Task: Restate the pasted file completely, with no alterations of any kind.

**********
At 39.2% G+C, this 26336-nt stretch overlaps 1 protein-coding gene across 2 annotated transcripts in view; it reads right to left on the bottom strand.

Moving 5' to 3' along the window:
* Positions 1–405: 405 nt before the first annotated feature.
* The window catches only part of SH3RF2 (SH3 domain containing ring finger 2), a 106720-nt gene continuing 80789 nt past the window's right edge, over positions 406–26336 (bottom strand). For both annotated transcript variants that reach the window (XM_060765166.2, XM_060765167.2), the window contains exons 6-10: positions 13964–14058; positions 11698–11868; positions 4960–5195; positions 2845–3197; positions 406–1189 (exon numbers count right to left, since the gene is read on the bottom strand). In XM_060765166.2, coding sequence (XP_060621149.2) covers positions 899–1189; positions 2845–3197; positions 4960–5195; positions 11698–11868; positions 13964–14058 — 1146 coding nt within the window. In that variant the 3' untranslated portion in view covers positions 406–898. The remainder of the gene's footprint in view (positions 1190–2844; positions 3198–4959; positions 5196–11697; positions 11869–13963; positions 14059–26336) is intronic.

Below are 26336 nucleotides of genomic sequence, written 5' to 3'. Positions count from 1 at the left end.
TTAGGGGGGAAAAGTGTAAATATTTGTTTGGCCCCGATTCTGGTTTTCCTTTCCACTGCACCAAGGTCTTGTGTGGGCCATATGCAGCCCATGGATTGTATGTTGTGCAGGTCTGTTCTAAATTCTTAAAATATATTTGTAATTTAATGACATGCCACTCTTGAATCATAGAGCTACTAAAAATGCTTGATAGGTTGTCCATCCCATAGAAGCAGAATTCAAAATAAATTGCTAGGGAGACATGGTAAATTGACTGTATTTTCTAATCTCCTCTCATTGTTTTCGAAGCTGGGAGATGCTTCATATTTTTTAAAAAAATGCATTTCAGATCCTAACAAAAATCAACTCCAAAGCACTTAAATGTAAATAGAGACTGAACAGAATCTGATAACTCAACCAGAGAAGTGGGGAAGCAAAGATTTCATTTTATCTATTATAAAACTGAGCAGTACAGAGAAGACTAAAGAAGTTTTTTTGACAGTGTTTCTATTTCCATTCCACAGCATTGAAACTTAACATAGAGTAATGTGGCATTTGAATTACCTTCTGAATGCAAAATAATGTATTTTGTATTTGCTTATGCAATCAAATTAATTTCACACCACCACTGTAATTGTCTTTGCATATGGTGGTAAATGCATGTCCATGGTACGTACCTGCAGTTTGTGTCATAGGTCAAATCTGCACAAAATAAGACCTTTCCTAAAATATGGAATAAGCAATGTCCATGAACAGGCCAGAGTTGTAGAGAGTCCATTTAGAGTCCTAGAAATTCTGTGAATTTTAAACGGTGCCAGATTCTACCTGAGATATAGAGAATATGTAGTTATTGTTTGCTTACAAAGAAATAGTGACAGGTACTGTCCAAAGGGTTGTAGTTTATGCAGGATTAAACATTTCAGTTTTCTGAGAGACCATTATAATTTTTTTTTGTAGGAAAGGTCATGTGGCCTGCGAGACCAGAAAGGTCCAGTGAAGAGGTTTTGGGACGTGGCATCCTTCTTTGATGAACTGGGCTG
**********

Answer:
At 39.2% G+C, this 26336-nt stretch overlaps 1 protein-coding gene across 2 annotated transcripts in view; it reads right to left on the bottom strand.

Moving 5' to 3' along the window:
* Positions 1–405: 405 nt before the first annotated feature.
* The window catches only part of SH3RF2 (SH3 domain containing ring finger 2), a 106720-nt gene continuing 80789 nt past the window's right edge, over positions 406–26336 (bottom strand). For both annotated transcript variants that reach the window (XM_060765166.2, XM_060765167.2), the window contains exons 6-10: positions 13964–14058; positions 11698–11868; positions 4960–5195; positions 2845–3197; positions 406–1189 (exon numbers count right to left, since the gene is read on the bottom strand). In XM_060765166.2, coding sequence (XP_060621149.2) covers positions 899–1189; positions 2845–3197; positions 4960–5195; positions 11698–11868; positions 13964–14058 — 1146 coding nt within the window. In that variant the 3' untranslated portion in view covers positions 406–898. The remainder of the gene's footprint in view (positions 1190–2844; positions 3198–4959; positions 5196–11697; positions 11869–13963; positions 14059–26336) is intronic.

Below are 26336 nucleotides of genomic sequence, written 5' to 3'. Positions count from 1 at the left end.
TTAGGGGGGAAAAGTGTAAATATTTGTTTGGCCCCGATTCTGGTTTTCCTTTCCACTGCACCAAGGTCTTGTGTGGGCCATATGCAGCCCATGGATTGTATGTTGTGCAGGTCTGTTCTAAATTCTTAAAATATATTTGTAATTTAATGACATGCCACTCTTGAATCATAGAGCTACTAAAAATGCTTGATAGGTTGTCCATCCCATAGAAGCAGAATTCAAAATAAATTGCTAGGGAGACATGGTAAATTGACTGTATTTTCTAATCTCCTCTCATTGTTTTCGAAGCTGGGAGATGCTTCATATTTTTTAAAAAAATGCATTTCAGATCCTAACAAAAATCAACTCCAAAGCACTTAAATGTAAATAGAGACTGAACAGAATCTGATAACTCAACCAGAGAAGTGGGGAAGCAAAGATTTCATTTTATCTATTATAAAACTGAGCAGTACAGAGAAGACTAAAGAAGTTTTTTTGACAGTGTTTCTATTTCCATTCCACAGCATTGAAACTTAACATAGAGTAATGTGGCATTTGAATTACCTTCTGAATGCAAAATAATGTATTTTGTATTTGCTTATGCAATCAAATTAATTTCACACCACCACTGTAATTGTCTTTGCATATGGTGGTAAATGCATGTCCATGGTACGTACCTGCAGTTTGTGTCATAGGTCAAATCTGCACAAAATAAGACCTTTCCTAAAATATGGAATAAGCAATGTCCATGAACAGGCCAGAGTTGTAGAGAGTCCATTTAGAGTCCTAGAAATTCTGTGAATTTTAAACGGTGCCAGATTCTACCTGAGATATAGAGAATATGTAGTTATTGTTTGCTTACAAAGAAATAGTGACAGGTACTGTCCAAAGGGTTGTAGTTTATGCAGGATTAAACATTTCAGTTTTCTGAGAGACCATTATAATTTTTTTTTGTAGGAAAGGTCATGTGGCCTGCGAGACCAGAAAGGTCCAGTGAAGAGGTTTTGGGACGTGGCATCCTTCTTTGATGAACTGGGCTG